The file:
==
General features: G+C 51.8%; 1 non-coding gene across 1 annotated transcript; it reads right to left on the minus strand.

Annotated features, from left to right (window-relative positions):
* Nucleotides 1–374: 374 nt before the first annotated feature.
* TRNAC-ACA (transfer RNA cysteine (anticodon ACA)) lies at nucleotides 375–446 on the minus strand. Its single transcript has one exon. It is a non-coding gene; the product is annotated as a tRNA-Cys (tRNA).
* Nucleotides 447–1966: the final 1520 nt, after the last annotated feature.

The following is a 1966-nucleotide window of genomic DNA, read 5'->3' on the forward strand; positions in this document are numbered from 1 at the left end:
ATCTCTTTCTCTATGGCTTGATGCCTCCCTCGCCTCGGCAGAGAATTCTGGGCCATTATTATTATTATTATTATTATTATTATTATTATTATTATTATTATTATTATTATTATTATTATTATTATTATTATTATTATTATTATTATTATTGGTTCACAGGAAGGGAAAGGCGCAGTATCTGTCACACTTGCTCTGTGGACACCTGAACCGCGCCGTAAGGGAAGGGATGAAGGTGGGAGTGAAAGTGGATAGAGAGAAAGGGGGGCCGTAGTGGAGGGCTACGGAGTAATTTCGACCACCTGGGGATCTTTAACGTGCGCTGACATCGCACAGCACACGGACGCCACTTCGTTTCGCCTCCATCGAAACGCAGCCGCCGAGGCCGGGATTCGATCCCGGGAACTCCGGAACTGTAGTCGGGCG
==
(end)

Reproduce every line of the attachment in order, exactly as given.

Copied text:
General features: G+C 51.8%; 1 non-coding gene across 1 annotated transcript; it reads right to left on the minus strand.

Annotated features, from left to right (window-relative positions):
* Nucleotides 1–374: 374 nt before the first annotated feature.
* TRNAC-ACA (transfer RNA cysteine (anticodon ACA)) lies at nucleotides 375–446 on the minus strand. Its single transcript has one exon. It is a non-coding gene; the product is annotated as a tRNA-Cys (tRNA).
* Nucleotides 447–1966: the final 1520 nt, after the last annotated feature.

The following is a 1966-nucleotide window of genomic DNA, read 5'->3' on the forward strand; positions in this document are numbered from 1 at the left end:
ATCTCTTTCTCTATGGCTTGATGCCTCCCTCGCCTCGGCAGAGAATTCTGGGCCATTATTATTATTATTATTATTATTATTATTATTATTATTATTATTATTATTATTATTATTATTATTATTATTATTATTATTATTATTATTATTATTGGTTCACAGGAAGGGAAAGGCGCAGTATCTGTCACACTTGCTCTGTGGACACCTGAACCGCGCCGTAAGGGAAGGGATGAAGGTGGGAGTGAAAGTGGATAGAGAGAAAGGGGGGCCGTAGTGGAGGGCTACGGAGTAATTTCGACCACCTGGGGATCTTTAACGTGCGCTGACATCGCACAGCACACGGACGCCACTTCGTTTCGCCTCCATCGAAACGCAGCCGCCGAGGCCGGGATTCGATCCCGGGAACTCCGGAACTGTAGTCGGGCG